Community group sees automated vehicles in airport transportation future

During the live on-site demonstration, the autonomous vehicle drives through the parking lot of the Kimpton Overland Hotel on Thursday, December 9, 2021. 
The vehicle can reach a speed of up to 25 miles per hour. Miguel Martinez for The Atlanta Journal-Constitution

Credit: Miguel Martinez for The Atlanta Journal-Constitution

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During the live on-site demonstration, the autonomous vehicle drives through the parking lot of the Kimpton Overland Hotel on Thursday, December 9, 2021. The vehicle can reach a speed of up to 25 miles per hour. Miguel Martinez for The Atlanta Journal-Constitution

Credit: Miguel Martinez for The Atlanta Journal-Constitution

For more than three years now, a group of property owners near the airport has been pushing its vision of the future of transportation around Hartsfield-Jackson: small automated vehicles that whisk people throughout the area.

To nurture that idea, the group — ATL Airport Community Improvement Districts — hosted a Podcar City conference on Thursday and Friday, drawing together planners, academics and developers that specialize in autonomous vehicles and podcars.

The organization’s executive director, Gerald McDowell, said he now expects to start a financial feasibility study with MARTA next year, with an eye on soliciting proposals in 2023 from companies that would be interested in developing and building the system.

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This autonomous vehicle has a capacity of 24 passengers and seats for eight. The configuration can change depending on the type of company that purchases the cars. Thursday, December 9, 2021. Miguel Martinez for The Atlanta Journal-Constitution

Credit: Miguel Martinez for The Atlanta Journal-Constitution

This autonomous vehicle has a capacity of 24 passengers and seats for eight.  The configuration can change depending on the type of company that purchases the cars. Thursday, December 9, 2021. Miguel Martinez for The Atlanta Journal-Constitution

Credit: Miguel Martinez for The Atlanta Journal-Constitution

caption arrowCaption
This autonomous vehicle has a capacity of 24 passengers and seats for eight. The configuration can change depending on the type of company that purchases the cars. Thursday, December 9, 2021. Miguel Martinez for The Atlanta Journal-Constitution

Credit: Miguel Martinez for The Atlanta Journal-Constitution

Credit: Miguel Martinez for The Atlanta Journal-Constitution

The idea of personal rapid transit is still being studied by the group and MARTA and doesn’t yet have funding. If such a project is launched, it could take nearly a decade to come to fruition.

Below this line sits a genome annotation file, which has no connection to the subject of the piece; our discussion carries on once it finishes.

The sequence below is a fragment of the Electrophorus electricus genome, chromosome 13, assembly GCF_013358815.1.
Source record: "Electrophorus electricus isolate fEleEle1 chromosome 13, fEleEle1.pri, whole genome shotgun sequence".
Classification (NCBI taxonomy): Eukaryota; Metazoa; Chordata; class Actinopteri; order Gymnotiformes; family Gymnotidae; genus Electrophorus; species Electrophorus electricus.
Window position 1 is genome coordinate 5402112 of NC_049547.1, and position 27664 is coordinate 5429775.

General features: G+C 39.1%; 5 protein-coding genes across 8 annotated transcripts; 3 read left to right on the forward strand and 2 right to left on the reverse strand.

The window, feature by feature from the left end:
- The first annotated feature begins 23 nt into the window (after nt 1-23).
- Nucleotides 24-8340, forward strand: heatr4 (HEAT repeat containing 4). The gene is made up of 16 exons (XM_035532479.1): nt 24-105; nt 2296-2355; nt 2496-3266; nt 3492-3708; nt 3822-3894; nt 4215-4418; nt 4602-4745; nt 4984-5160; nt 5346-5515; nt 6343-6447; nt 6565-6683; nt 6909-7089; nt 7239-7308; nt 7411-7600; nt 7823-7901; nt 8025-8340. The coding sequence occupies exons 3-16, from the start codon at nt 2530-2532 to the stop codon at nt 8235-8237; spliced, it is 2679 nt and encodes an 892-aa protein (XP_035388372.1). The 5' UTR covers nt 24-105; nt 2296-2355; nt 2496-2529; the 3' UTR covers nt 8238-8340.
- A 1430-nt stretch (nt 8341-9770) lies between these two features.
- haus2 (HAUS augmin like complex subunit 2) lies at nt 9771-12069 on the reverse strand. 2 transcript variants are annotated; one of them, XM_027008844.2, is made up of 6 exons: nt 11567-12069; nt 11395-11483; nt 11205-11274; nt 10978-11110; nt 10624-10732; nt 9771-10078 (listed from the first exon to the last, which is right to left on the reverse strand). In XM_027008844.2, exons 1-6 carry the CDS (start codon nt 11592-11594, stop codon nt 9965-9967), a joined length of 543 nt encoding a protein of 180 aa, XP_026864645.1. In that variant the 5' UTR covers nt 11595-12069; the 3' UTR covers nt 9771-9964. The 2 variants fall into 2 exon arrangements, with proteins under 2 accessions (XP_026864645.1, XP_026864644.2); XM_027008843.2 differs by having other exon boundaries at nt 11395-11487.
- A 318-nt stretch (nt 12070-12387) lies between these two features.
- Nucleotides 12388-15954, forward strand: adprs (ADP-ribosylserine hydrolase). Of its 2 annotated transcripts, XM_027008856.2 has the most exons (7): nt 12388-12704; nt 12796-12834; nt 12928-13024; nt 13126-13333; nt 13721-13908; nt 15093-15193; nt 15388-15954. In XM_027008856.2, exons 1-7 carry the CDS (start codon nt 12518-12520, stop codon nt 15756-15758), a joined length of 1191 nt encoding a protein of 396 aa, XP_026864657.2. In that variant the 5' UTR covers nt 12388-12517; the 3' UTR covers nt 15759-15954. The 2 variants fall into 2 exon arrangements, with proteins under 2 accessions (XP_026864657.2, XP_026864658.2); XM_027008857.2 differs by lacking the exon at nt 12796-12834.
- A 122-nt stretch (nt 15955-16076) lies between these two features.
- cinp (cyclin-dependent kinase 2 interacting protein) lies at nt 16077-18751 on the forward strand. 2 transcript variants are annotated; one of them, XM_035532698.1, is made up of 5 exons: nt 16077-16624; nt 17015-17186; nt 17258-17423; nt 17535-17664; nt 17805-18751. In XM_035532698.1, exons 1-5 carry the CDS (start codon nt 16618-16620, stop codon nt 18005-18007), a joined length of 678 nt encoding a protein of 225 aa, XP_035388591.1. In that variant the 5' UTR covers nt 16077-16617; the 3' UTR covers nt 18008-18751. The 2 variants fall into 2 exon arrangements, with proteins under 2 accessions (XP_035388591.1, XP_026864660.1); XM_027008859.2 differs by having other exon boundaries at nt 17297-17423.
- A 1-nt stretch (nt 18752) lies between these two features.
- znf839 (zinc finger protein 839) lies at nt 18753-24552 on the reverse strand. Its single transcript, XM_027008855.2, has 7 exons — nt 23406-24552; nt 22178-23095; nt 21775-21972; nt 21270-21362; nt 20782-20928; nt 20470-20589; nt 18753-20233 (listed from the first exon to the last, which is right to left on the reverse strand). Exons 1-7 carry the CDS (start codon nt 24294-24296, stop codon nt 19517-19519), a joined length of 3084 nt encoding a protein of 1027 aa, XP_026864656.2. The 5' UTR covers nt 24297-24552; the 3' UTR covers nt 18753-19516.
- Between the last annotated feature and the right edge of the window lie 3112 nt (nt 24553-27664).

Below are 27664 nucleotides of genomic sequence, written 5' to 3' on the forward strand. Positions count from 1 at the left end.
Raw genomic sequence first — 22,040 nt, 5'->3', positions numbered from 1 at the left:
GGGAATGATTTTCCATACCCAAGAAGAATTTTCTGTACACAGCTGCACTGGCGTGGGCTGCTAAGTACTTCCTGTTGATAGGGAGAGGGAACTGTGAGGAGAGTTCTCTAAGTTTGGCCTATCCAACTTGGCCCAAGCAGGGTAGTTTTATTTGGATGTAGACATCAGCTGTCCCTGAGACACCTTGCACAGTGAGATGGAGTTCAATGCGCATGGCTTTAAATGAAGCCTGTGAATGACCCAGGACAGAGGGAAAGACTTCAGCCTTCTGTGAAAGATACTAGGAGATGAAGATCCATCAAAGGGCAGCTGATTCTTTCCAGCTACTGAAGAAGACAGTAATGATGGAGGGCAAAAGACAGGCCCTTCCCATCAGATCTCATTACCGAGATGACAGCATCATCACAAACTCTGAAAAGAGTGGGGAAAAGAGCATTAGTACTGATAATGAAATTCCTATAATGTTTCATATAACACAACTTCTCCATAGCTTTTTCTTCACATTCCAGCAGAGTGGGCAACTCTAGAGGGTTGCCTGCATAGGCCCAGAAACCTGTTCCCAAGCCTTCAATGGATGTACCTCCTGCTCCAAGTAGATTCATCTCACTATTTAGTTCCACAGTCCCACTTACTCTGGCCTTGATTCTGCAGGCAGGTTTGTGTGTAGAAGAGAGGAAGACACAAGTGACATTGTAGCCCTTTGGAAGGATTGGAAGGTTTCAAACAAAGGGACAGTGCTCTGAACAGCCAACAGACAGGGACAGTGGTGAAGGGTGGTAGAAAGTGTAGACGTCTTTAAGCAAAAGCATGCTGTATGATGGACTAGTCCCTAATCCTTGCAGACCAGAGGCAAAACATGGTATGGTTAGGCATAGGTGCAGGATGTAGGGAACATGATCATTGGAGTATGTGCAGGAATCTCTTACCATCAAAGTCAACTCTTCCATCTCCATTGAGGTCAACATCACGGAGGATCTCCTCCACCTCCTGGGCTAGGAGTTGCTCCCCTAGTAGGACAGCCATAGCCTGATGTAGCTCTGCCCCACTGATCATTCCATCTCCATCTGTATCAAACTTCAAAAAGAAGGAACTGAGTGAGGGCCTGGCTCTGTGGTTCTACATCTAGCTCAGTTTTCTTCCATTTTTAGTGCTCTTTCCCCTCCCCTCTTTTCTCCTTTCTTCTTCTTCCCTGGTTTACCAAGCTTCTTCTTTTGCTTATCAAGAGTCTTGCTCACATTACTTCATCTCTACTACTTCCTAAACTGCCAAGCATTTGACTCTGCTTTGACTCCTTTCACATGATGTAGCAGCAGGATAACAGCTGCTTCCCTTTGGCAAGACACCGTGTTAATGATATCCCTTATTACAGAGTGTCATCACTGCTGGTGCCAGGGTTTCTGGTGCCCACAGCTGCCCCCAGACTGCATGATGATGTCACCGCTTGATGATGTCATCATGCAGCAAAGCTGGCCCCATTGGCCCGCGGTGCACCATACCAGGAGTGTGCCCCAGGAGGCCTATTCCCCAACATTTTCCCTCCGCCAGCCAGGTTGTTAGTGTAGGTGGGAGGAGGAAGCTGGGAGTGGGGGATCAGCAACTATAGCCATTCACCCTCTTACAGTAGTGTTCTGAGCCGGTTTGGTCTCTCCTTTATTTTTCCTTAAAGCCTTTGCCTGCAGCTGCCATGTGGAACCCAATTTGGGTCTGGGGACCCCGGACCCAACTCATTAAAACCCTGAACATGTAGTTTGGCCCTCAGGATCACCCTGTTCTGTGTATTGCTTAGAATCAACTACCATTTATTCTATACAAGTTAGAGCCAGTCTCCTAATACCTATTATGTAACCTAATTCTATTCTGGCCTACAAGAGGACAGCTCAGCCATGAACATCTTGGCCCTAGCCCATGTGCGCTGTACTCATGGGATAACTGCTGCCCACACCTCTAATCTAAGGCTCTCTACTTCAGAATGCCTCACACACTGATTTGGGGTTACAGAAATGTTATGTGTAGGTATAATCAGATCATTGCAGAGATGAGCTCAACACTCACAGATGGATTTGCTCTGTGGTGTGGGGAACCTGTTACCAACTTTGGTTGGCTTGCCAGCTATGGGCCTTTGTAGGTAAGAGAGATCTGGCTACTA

Earlier this year, the ATL Airport CIDs released a video showing its concept for a personal rapid transit system that moves along guideways in the airport area.

An initial feasibility study suggested a corporate crescent circulator transit line between the domestic terminal and international terminal.

But the vision has since been expanded to include South Fulton and Clayton County, with a larger route network that could draw in residents and workers across a wide swath of the south metro area.

Though Clayton County is home to the world’s busiest airport with 65,000 jobs, it has one of the highest unemployment rates in metro Atlanta, said Clayton County Chairman Jeff Turner during remarks at the conference. He said a big reason for that is a lack of adequate transit for people to get to jobs.

caption arrowCaption
This autonomous vehicle has a capacity of 24 passengers and seats for eight. The configuration can change depending on the type of company that purchases the cars. Thursday, December 9, 2021. Miguel Martinez for The Atlanta Journal-Constitution

Credit: Miguel Martinez for The Atlanta Journal-Constitution

This autonomous vehicle has a capacity of 24 passengers and seats for eight.  The configuration can change depending on the type of company that purchases the cars. Thursday, December 9, 2021. Miguel Martinez for The Atlanta Journal-Constitution

Credit: Miguel Martinez for The Atlanta Journal-Constitution

caption arrowCaption
This autonomous vehicle has a capacity of 24 passengers and seats for eight. The configuration can change depending on the type of company that purchases the cars. Thursday, December 9, 2021. Miguel Martinez for The Atlanta Journal-Constitution

Credit: Miguel Martinez for The Atlanta Journal-Constitution

Credit: Miguel Martinez for The Atlanta Journal-Constitution

McDowell is trying to find funding for the personal rapid transit system. He’s been meeting with elected officials and others to explore the possibility of federal infrastructure money, state funds, county funds or private investment in a public-private partnership — or working with the airport, Atlanta-Region Transit Link Authority or MARTA.

The COVID-19 pandemic, McDowell said, could increase interest in personal rapid transit, as people seek to avoid large crowds on buses or trains.

He said fares would be designed to cover operations and maintenance costs. He estimated fares for transit around the airport would be comparable to MARTA and could be higher in the broader region. The idea would be to cost less than an Uber or Lyft ride, he said.

The system “can be done in ten years or less. That’s our ambition,” McDowell said. “We could be the proving ground.”

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